Monthly Archives: March 2016
There is possibly no appliance we use that we have such an intimate and personal relationship as we do with our toilet. A bad toilet means a bad home and there are no two ways about it. No matter where you go, you’re gonna have to, well, go. There are so many dead ends and frustrations that go into buying a new toilet the task can seem daunting, so I’m happy to inform you that you came to right place, for the most comprehensive toilet guide. In order to get the right toilet you need to consider what makes a toilet superior ? Some think a toilet is just a simple fixture that lets you keep the poop out of your living quarters ? wrong ! a toilet is the catalyst to clean civilization and a vessel that ensures public health and safety. The toilets of today are no joke, and can actually work to save you money. Another thing to consider that is worth its weight more in gold is getting the toilet that is right for your size and height. All to often we settle for a toilet that isn’t suited for use and this can lead to discomfort and even injury. Getting a toilet that is fitted for your specific dimensions is actually a great way to improve your life for not too much money compared to other life style changes.
The most common problems we face as toilet users is some toilets and their lack of flushing power. When you really need a toilet to answer the call it all to often comes up short and you are left with the hastle of rectifying the situation. Most toilets today use about 1.6 gallons per flush, although most that guarantee a flush usually use about 3.5 gallons which is an astronomical amount of water. Luckily some have learned to bridge the gap. The trick is to allow for a higher rate of flow and water pressure to achieve the same quality of flush as some of the high flow toilets can provide for about a 1/10 of the water usage.
The first measurement you need to know when considering where you are going to make the new thrown is refereed to in the industry is the “rough in.” This refers to the distance that exists between your outlet pipe and the wall that’s behind your toilet. This is the distance that exists between your outlet pipe and the wall behind your toilet. Most homes have a standard rough in which is about 12 inches give or take 2 inches. Older homes will likely have a rough in of about 10inches which is to be expected when considering. I know like this sounds like a lot of math, but here’s a little pro tip for your. Measure from the wall, not from an installed baseboard or wooden trim piece because that will affect your measurement and the overall quality of the toilet. Finally if you want to avoid all of this you can just go for the highest end toilet I have reviewed and save some time.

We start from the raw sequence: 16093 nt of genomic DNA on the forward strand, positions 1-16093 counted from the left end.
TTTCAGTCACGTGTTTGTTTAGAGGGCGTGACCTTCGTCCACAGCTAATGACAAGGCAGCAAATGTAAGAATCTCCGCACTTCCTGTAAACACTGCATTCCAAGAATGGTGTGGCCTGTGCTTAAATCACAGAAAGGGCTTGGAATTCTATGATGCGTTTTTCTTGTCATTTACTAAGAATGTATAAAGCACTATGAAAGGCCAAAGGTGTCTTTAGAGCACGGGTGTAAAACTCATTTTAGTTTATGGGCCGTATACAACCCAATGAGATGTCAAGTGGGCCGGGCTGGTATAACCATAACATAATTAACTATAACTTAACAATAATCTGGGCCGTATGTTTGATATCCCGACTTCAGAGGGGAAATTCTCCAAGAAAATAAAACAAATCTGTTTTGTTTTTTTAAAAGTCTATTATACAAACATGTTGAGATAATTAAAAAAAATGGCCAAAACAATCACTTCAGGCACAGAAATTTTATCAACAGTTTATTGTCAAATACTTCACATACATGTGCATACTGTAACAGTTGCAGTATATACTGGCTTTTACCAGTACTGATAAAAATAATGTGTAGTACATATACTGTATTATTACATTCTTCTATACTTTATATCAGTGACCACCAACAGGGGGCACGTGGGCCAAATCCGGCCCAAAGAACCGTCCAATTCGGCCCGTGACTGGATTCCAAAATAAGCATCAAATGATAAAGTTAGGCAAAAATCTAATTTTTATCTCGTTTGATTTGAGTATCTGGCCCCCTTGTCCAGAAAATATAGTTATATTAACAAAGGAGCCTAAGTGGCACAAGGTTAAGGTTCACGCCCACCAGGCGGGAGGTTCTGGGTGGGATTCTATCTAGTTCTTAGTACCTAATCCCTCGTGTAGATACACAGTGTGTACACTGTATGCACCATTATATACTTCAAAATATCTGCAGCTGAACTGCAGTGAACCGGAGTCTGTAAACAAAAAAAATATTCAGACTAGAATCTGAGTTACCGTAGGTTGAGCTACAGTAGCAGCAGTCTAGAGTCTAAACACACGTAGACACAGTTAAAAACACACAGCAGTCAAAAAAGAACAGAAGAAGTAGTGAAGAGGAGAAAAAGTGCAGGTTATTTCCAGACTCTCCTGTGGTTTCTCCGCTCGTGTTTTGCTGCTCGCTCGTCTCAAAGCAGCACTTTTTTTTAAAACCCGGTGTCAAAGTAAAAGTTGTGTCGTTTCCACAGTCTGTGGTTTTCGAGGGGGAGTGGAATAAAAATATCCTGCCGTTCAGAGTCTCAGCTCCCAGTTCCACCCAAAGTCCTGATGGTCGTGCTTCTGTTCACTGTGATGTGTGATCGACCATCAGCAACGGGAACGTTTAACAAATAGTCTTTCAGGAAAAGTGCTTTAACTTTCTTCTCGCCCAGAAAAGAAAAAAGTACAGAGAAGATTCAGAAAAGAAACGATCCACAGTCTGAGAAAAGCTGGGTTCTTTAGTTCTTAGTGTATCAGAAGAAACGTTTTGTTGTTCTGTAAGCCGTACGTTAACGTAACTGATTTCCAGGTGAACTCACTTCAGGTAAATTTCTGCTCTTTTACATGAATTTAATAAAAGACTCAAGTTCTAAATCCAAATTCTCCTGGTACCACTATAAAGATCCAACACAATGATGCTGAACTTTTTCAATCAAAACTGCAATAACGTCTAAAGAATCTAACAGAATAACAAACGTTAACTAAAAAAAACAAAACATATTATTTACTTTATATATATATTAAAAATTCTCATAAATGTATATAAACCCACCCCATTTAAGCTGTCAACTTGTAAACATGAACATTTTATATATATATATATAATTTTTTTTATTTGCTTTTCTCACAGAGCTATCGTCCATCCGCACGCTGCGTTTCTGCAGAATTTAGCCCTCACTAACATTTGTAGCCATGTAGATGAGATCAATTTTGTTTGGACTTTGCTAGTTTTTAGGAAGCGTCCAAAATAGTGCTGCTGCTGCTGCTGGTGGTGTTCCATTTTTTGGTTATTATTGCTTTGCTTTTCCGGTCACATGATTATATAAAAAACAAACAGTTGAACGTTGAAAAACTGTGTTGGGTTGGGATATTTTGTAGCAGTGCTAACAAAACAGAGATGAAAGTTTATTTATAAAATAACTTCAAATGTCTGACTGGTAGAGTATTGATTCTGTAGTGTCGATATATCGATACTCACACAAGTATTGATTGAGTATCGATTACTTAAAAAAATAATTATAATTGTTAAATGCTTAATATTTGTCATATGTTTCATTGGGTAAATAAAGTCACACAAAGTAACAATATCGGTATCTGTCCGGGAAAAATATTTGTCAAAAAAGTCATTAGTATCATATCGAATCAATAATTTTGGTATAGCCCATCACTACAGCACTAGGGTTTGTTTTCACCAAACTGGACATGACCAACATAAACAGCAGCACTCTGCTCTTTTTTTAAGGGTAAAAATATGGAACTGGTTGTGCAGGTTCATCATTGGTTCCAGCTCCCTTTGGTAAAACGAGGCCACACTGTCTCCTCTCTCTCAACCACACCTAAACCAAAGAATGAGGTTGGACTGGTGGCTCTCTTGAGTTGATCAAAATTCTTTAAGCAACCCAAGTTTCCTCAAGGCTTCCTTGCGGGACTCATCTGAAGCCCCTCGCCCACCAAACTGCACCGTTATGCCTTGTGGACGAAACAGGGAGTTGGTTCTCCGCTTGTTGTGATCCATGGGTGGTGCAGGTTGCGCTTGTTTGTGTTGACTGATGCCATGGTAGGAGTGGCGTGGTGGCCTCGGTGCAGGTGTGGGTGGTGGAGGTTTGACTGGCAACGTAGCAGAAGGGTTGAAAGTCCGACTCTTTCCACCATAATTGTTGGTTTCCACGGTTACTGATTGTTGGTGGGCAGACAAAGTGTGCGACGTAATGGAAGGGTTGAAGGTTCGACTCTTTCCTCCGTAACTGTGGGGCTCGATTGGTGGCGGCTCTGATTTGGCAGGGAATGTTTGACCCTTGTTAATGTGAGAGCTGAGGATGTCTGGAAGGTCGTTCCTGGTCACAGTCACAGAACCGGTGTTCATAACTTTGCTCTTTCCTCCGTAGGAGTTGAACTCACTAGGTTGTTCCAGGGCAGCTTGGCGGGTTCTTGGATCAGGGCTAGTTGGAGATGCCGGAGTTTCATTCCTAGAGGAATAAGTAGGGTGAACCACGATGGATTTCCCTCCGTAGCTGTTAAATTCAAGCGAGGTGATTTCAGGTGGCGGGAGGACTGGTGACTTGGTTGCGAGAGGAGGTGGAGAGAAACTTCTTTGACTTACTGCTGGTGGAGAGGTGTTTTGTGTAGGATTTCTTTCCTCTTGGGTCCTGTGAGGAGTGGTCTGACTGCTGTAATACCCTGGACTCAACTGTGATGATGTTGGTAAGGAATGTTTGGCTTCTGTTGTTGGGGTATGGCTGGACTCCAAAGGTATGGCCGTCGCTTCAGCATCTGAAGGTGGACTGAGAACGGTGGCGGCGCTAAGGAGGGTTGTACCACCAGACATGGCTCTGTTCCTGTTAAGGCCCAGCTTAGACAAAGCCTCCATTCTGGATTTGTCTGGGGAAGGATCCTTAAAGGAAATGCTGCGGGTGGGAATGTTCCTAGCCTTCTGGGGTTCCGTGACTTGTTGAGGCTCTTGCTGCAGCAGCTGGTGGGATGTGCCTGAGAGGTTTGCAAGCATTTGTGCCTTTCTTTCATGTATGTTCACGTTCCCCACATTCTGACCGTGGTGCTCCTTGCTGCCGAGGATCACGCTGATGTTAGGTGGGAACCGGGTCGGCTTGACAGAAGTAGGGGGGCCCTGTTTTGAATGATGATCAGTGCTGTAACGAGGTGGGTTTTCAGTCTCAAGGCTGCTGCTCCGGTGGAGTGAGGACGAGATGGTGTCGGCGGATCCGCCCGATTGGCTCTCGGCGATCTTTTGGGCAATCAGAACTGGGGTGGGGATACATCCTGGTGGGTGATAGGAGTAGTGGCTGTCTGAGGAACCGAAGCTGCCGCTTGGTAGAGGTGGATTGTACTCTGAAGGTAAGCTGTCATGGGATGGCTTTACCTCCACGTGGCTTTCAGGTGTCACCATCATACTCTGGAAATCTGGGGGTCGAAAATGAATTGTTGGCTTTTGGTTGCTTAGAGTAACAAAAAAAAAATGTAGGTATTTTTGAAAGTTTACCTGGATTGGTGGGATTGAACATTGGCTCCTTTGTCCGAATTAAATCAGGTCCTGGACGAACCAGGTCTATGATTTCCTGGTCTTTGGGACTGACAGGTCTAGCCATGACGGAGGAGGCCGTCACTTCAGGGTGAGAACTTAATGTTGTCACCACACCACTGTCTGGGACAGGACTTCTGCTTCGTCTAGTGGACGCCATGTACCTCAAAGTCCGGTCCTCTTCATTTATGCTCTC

There is a foreign and exciting quality to all things European, at least in the eyes of Americans. The charm and sophistication of European-style kitchens tend to be an object worth fawning over once you get to the states, where common tastes would lead you to the largest, ugliest and most inefficient options on the market.
Why is this, and how did this come to be? There’s a myriad of possible answers to this question, but perhaps the most all-encompassing reason behind the difference in European and American tastes will surprise you; in Europe, energy and space are more highly sought after.
America is known for its openness and copious living space as well as its immense sources of natural resources as well as the infrastructure to manipulate these resources. That means living spaces are larger and the energy used to power those living spaces is in higher supply for a lower price.
For this very reason, compact appliances rule the European domicile; there’s simply less space to begin with and more value in conserving what space there actually is. Thus the appreciation for small, compact, diminutive options that an American furnisher may overlook for the a larger appliance.
Energy efficiency is also much more appreciated in Europe than in the United States. Energy efficient dryers sell much better in Europe despite their tendency to hover about $300 higher than the standard dryer; electricity costs so much more in Europe that even the staggering upfront prices of their green appliances end up creating a payout along the line.
They also use something called heat pump dryers, which take twice as long to dry a load of laundry but also are twice as efficient as a standard clothes dryer. Again, the energy efficiency outweighs the time costs when your utilities bills are through the roof. Heat pump dryers may begin to make an appearance in U.S. markets and there are allegedly prototypes in the works. There is also some research being invested in microwave technology that would dry clothing similar to how electrical appliances heat food.
Europe is also known for being more environmentally conscious than the U.S., whose economic infrastructure has enough political lobbying power to slow the reaction to climate change. Because dryers in the U.S. use about 66 billion kilowatt-hours (kWh) of energy every year (which accounts for about six percent of the country’s entire energy usage), a lowly 10 percent increase in electric dryer efficiency would result in the reduction of carbon dioxide emissions by an astounding 7 million metric tons every year. These kinds of numbers would surely make waves in Europe, but unfortunately the American culture and political system has made it difficult for politicians to push for a green revolution.
That said, no matter where you are on the Earth, if you have access to a dry, hot day, you have access to the most energy efficient and compact clothes drying technology in the world: a clothes line allows you to dry all of your articles of clothing using only solar power and not a dime out of your wallet.